“It is not basically a question of the size in repose,” I said. “It is the size it becomes. It is also a question of angle.” I explained to him about using a pillow and a few other things that might be useful for him to know.”
It is an unforgettable scene, with an observation from Hemingway that has no doubt stuck with many male readers: “You look at yourself from above and you look foreshortened.”
But when I closed the book I found myself thinking about what Hemingway had done. As a lawyer by day, I would describe the contents of that chapter as an indisputable (and despicable) invasion of privacy. One can hardly imagine a more private, painful, and embarrassing disclosure than the one Fitzgerald shared with Hemingway, and which Hemingway then shared with the world.
Often, when I see a Shakespeare play or watch a movie version of a Jane Austen novel, I find myself hoping that there is indeed an afterlife so that Shakespeare and Austen and all of the other artists, many whom died, like Herman Melville, in obscurity, can bask in the heavenly glory of their immortal art.
But when I closed the book after reading Chapter 19, I found myself hoping that, at least for F. Scott Fitzgerald, who died years before publication of A Moveable Feast, there is no afterlife.
Many years ago, my agent offered me the following advice: “The most important sentence of your novel is the first one. The second most important sentence is the last one.”
There certainly have been vivid, memorable first lines, many of which we can quote by heart–from “Call me Ishmael” in Herman Melville’s Moby Dick to “It was a bright cold day in April, and the clocks were striking thirteen” in George Orwell’s 1984. At the top my list is the first sentence of Gabriel Garcia Marquez’s One Hundred Years of Solitude: “Many years later, as he faced the firing squad, Colonel Aureliano Buendía was to remember that distant afternoon when his father took him to discover ice.”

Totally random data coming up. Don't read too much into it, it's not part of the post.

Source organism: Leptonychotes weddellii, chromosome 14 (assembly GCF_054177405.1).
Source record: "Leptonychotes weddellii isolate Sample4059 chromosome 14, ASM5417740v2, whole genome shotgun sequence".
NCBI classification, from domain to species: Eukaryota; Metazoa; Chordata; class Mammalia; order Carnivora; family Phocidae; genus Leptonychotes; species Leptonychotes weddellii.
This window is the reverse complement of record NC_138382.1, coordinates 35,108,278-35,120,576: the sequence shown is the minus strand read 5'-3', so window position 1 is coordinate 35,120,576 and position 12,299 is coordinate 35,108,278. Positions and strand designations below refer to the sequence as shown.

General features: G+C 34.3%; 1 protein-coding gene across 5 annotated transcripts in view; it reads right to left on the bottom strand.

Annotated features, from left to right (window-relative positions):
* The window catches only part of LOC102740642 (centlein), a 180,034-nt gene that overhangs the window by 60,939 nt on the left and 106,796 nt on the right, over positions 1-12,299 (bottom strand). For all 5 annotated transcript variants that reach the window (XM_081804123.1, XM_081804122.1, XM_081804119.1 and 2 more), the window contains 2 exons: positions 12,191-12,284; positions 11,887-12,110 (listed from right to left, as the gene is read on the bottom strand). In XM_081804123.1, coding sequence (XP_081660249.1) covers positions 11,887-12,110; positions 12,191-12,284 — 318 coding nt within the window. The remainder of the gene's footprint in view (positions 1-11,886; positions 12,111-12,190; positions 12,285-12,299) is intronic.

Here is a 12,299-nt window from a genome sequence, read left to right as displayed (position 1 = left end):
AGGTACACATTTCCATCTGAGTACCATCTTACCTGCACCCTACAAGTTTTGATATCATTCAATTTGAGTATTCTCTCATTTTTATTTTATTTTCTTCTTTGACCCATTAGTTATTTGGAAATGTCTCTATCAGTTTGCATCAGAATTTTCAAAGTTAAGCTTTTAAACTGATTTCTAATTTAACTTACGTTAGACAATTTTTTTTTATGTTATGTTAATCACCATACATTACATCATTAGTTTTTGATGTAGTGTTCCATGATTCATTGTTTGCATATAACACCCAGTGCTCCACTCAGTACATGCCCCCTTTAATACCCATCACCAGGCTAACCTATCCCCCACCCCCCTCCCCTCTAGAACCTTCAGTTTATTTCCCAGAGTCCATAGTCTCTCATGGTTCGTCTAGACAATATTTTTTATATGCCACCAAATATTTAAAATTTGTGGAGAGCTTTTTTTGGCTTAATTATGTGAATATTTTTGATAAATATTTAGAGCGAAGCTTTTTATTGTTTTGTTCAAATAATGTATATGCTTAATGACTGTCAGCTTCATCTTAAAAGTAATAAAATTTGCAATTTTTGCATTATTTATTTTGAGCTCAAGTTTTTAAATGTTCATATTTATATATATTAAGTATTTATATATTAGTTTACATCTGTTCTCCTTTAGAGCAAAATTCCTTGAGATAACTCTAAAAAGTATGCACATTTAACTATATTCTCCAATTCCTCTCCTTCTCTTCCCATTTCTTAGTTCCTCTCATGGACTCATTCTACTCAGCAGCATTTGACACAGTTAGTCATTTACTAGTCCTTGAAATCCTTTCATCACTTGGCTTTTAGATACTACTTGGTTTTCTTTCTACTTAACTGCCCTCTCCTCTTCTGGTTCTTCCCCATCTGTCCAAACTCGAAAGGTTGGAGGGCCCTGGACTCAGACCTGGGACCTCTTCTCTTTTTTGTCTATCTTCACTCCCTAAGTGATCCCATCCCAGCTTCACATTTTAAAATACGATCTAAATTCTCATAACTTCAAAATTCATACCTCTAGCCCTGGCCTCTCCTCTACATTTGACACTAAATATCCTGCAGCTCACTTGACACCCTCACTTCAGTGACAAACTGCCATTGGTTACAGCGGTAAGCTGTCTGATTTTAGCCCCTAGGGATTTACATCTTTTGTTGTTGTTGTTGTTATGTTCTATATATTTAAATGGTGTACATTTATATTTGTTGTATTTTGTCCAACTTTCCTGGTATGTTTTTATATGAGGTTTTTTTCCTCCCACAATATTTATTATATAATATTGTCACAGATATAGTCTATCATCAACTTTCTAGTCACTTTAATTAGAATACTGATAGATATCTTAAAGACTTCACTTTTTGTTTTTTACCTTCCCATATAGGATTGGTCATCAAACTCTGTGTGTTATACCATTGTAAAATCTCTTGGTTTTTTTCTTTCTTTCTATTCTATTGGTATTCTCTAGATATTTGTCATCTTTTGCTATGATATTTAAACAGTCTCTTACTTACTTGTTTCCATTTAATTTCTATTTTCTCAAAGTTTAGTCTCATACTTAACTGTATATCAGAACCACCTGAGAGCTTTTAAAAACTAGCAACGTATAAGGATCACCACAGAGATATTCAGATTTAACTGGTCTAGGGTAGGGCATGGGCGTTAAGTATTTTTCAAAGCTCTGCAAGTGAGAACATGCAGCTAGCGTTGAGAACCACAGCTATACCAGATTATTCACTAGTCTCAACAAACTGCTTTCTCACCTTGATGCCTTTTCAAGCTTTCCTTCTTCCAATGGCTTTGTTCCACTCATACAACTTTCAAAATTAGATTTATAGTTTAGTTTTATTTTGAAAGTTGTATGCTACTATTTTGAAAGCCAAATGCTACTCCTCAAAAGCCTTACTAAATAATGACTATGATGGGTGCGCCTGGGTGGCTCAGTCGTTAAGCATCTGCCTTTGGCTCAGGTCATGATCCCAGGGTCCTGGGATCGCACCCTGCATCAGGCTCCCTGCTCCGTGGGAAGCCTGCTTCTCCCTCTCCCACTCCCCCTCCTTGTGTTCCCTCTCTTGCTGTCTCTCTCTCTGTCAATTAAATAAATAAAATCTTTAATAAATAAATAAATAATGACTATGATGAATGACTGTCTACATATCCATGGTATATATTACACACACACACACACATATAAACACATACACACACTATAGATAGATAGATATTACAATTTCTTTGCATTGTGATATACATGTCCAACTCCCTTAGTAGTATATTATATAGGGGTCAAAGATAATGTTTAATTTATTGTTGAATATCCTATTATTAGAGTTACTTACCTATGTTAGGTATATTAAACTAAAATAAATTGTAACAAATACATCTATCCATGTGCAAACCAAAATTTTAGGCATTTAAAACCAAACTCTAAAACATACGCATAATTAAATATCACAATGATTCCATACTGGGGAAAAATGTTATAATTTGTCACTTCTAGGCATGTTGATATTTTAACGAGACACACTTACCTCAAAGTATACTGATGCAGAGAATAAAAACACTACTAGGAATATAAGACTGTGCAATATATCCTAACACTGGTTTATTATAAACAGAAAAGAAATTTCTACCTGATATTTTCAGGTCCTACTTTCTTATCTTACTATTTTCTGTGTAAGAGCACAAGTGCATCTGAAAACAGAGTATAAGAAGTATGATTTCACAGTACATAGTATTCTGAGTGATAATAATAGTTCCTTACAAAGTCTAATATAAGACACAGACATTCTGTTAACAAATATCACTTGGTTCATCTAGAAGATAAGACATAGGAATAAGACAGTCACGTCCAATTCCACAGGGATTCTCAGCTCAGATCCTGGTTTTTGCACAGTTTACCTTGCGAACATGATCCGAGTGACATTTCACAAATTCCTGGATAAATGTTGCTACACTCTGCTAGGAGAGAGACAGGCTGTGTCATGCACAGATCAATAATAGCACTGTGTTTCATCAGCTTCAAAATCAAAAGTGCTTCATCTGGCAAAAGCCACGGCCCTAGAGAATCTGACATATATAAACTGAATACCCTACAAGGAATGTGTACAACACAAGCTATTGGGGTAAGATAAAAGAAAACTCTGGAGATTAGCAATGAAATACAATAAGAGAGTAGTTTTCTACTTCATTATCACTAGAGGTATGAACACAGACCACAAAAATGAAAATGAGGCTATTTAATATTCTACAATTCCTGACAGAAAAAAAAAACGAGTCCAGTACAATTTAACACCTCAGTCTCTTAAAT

Each one accomplishes the author’s goal: to entice you into reading the next sentence, and, hopefully, the one after that, and so on and so on and so on.
But that final line–the one just before the curtain comes down–is even more important. The reader needs it for a sense of closure. And the author needs it to encourage the reader to pick up his or her next novel. It is the literary equivalent of the mic drop.
The masters of the literary mic drop have crafted some memorable closing lines. There is The Great Gatsby, which F. Scott Fitzgerald ends: “So we beat on, boats against the current, borne back ceaselessly into the past.” And Huckleberry Finn, which Mark Twain ends: “But I reckon I got to light out for the Territory ahead of the rest, because Aunt Sally she’s going to adopt me and sivilize me and I can’t stand it. I been there before.” And my favorite, from James Joyce’s novella The Dead: “His soul swooned slowly as he heard the snow falling faintly through the universe and faintly falling, like the descent of their last end, upon all the living and the dead.”